Dwarf galaxies provide important clues to the origin and evolution of structure in the Universe. Being low-mass objects, dwarfs are most vulnerable to interactions with the environment. They are hence ideal test particles to study evolutionary processes in different galaxy environments and, furthermore, to map the gravitational potential of galactic halos, groups and clusters.
Studies of dwarf galaxies have concentrated on the Local Group, and on clusters such as Virgo and Fornax. Local Group dwarfs can be studied in great detail, but there are only a few of them. The clusters, albeit rich in dwarfs, are relatively distant. Here, the M 81 group provides the ideal probe: it has about three times the dwarf content of the Local Group but is at only about a quarter of the Virgo cluster distance.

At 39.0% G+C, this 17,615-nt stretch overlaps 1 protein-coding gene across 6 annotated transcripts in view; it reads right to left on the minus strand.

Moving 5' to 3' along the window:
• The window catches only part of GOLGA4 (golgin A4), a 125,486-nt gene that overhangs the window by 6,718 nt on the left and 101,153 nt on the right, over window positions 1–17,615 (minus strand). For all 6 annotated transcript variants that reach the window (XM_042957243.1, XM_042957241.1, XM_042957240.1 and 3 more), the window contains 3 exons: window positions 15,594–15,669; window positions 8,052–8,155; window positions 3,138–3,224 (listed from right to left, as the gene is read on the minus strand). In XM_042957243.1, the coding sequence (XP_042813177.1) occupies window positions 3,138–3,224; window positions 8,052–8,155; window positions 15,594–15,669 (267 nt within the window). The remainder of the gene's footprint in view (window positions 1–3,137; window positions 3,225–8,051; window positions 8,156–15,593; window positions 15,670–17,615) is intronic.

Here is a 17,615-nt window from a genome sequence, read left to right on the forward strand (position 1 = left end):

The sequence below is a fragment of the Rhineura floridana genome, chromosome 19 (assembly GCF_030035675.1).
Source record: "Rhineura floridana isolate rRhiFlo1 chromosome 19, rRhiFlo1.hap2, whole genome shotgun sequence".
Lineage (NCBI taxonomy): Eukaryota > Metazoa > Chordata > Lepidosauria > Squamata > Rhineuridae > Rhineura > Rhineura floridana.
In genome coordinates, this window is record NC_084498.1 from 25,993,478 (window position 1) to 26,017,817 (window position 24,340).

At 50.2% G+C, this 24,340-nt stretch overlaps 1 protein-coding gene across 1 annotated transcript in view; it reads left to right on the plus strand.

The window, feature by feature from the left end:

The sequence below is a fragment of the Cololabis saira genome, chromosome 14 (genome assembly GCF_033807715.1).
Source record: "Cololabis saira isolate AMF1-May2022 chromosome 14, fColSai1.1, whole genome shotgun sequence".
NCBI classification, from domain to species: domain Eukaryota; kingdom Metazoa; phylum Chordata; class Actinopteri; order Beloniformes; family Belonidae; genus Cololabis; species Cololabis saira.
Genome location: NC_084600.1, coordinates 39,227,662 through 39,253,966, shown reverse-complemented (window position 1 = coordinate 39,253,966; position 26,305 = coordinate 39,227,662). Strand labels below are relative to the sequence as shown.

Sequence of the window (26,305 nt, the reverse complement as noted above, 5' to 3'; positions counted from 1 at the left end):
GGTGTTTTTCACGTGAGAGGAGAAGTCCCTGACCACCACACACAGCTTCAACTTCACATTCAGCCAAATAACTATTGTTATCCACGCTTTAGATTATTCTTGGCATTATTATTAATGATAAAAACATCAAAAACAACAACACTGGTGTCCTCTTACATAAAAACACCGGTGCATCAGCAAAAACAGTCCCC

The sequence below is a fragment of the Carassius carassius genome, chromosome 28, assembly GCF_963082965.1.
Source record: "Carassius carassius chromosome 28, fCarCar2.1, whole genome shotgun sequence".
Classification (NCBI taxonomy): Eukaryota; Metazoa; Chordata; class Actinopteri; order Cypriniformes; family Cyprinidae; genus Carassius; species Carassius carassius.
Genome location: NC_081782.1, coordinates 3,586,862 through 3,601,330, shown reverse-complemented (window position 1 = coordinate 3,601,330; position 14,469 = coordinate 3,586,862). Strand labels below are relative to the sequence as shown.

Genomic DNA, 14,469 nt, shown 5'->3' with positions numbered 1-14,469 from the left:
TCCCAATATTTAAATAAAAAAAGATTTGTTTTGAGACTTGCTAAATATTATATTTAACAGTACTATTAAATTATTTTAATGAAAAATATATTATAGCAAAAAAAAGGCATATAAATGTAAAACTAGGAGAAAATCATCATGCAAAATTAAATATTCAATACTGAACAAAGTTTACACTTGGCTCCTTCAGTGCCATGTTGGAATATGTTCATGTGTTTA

An extensive survey of M 81 group dwarfs has been carried out by Börngen et al. (1982), resulting in a list of dwarf members to a limiting absolute magnitude of , for the adopted distance of 4 Mpc to the group. They furthermore report the clustering of a number of unusual, very low-surface brightness about 7\ southeast of M 81. Although classified as dwarf members of the M 81 group (Börngen et al. 1984), the nature of these objects is uncertain. Are these remarkable objects dwarfs at the extreme faint end of the luminosity function? And if true, do they contain any gas and might thus be the lowest HI-mass objects yet observed?
The goal of the survey presented here is to determine the HI properties of the dwarfs of the M 81 group. Dwarf galaxies in groups and in the field generally are irregulars (Binggeli et al. 1990) - hence gas-rich. We therefore searched at Nançay for 21cm HI line emission in 23 candidate dwarf galaxy members of the M 81 group with considerably lower rms noise than previously obtained.